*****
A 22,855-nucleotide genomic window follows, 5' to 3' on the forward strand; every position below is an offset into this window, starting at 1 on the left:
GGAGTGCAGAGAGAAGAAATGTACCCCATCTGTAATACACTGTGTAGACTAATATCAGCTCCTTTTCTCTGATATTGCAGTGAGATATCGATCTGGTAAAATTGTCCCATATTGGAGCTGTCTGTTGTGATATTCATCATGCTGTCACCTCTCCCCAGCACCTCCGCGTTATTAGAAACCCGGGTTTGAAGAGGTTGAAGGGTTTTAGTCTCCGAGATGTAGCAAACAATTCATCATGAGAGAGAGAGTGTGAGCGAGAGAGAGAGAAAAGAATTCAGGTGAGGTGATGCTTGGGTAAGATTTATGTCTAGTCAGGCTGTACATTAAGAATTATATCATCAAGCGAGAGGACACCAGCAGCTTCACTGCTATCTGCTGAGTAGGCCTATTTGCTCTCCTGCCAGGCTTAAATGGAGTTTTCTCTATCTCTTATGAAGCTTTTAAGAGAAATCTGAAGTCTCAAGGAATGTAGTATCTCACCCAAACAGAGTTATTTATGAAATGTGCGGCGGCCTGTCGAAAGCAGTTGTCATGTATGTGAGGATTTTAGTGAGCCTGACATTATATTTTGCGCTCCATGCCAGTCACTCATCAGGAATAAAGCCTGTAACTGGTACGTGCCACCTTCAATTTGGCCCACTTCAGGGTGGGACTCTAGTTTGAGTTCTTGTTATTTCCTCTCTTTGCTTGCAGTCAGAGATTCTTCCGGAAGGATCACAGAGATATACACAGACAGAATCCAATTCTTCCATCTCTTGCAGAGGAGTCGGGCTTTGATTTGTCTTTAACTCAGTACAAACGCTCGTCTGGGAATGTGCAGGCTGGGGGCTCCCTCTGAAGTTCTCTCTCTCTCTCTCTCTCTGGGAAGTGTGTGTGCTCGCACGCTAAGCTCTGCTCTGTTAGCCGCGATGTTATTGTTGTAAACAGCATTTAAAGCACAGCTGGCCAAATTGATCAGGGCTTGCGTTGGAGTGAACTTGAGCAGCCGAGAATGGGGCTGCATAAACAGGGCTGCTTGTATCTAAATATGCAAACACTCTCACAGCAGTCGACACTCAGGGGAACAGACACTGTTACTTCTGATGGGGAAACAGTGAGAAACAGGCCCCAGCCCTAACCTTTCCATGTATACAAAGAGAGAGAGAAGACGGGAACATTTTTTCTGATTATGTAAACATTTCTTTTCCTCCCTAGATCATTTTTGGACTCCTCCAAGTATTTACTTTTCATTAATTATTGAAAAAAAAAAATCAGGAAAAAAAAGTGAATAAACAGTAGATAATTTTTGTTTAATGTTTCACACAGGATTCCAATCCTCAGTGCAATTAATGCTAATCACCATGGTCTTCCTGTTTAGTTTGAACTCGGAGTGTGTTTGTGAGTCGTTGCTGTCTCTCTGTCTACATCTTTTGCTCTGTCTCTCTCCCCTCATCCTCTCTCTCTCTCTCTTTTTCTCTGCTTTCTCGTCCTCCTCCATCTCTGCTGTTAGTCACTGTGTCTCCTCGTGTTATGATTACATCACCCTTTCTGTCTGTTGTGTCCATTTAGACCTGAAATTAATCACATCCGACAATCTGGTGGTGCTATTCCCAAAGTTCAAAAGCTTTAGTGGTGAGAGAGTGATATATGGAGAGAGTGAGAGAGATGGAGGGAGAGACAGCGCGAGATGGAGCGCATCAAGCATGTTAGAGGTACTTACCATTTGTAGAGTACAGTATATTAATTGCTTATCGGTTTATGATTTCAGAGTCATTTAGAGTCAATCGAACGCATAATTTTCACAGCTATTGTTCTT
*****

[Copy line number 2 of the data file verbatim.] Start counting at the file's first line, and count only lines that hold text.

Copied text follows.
GGAGTGCAGAGAGAAGAAATGTACCCCATCTGTAATACACTGTGTAGACTAATATCAGCTCCTTTTCTCTGATATTGCAGTGAGATATCGATCTGGTAAAATTGTCCCATATTGGAGCTGTCTGTTGTGATATTCATCATGCTGTCACCTCTCCCCAGCACCTCCGCGTTATTAGAAACCCGGGTTTGAAGAGGTTGAAGGGTTTTAGTCTCCGAGATGTAGCAAACAATTCATCATGAGAGAGAGAGTGTGAGCGAGAGAGAGAGAAAAGAATTCAGGTGAGGTGATGCTTGGGTAAGATTTATGTCTAGTCAGGCTGTACATTAAGAATTATATCATCAAGCGAGAGGACACCAGCAGCTTCACTGCTATCTGCTGAGTAGGCCTATTTGCTCTCCTGCCAGGCTTAAATGGAGTTTTCTCTATCTCTTATGAAGCTTTTAAGAGAAATCTGAAGTCTCAAGGAATGTAGTATCTCACCCAAACAGAGTTATTTATGAAATGTGCGGCGGCCTGTCGAAAGCAGTTGTCATGTATGTGAGGATTTTAGTGAGCCTGACATTATATTTTGCGCTCCATGCCAGTCACTCATCAGGAATAAAGCCTGTAACTGGTACGTGCCACCTTCAATTTGGCCCACTTCAGGGTGGGACTCTAGTTTGAGTTCTTGTTATTTCCTCTCTTTGCTTGCAGTCAGAGATTCTTCCGGAAGGATCACAGAGATATACACAGACAGAATCCAATTCTTCCATCTCTTGCAGAGGAGTCGGGCTTTGATTTGTCTTTAACTCAGTACAAACGCTCGTCTGGGAATGTGCAGGCTGGGGGCTCCCTCTGAAGTTCTCTCTCTCTCTCTCTCTCTGGGAAGTGTGTGTGCTCGCACGCTAAGCTCTGCTCTGTTAGCCGCGATGTTATTGTTGTAAACAGCATTTAAAGCACAGCTGGCCAAATTGATCAGGGCTTGCGTTGGAGTGAACTTGAGCAGCCGAGAATGGGGCTGCATAAACAGGGCTGCTTGTATCTAAATATGCAAACACTCTCACAGCAGTCGACACTCAGGGGAACAGACACTGTTACTTCTGATGGGGAAACAGTGAGAAACAGGCCCCAGCCCTAACCTTTCCATGTATACAAAGAGAGAGAGAAGACGGGAACATTTTTTCTGATTATGTAAACATTTCTTTTCCTCCCTAGATCATTTTTGGACTCCTCCAAGTATTTACTTTTCATTAATTATTGAAAAAAAAAAATCAGGAAAAAAAAGTGAATAAACAGTAGATAATTTTTGTTTAATGTTTCACACAGGATTCCAATCCTCAGTGCAATTAATGCTAATCACCATGGTCTTCCTGTTTAGTTTGAACTCGGAGTGTGTTTGTGAGTCGTTGCTGTCTCTCTGTCTACATCTTTTGCTCTGTCTCTCTCCCCTCATCCTCTCTCTCTCTCTCTTTTTCTCTGCTTTCTCGTCCTCCTCCATCTCTGCTGTTAGTCACTGTGTCTCCTCGTGTTATGATTACATCACCCTTTCTGTCTGTTGTGTCCATTTAGACCTGAAATTAATCACATCCGACAATCTGGTGGTGCTATTCCCAAAGTTCAAAAGCTTTAGTGGTGAGAGAGTGATATATGGAGAGAGTGAGAGAGATGGAGGGAGAGACAGCGCGAGATGGAGCGCATCAAGCATGTTAGAGGTACTTACCATTTGTAGAGTACAGTATATTAATTGCTTATCGGTTTATGATTTCAGAGTCATTTAGAGTCAATCGAACGCATAATTTTCACAGCTATTGTTCTT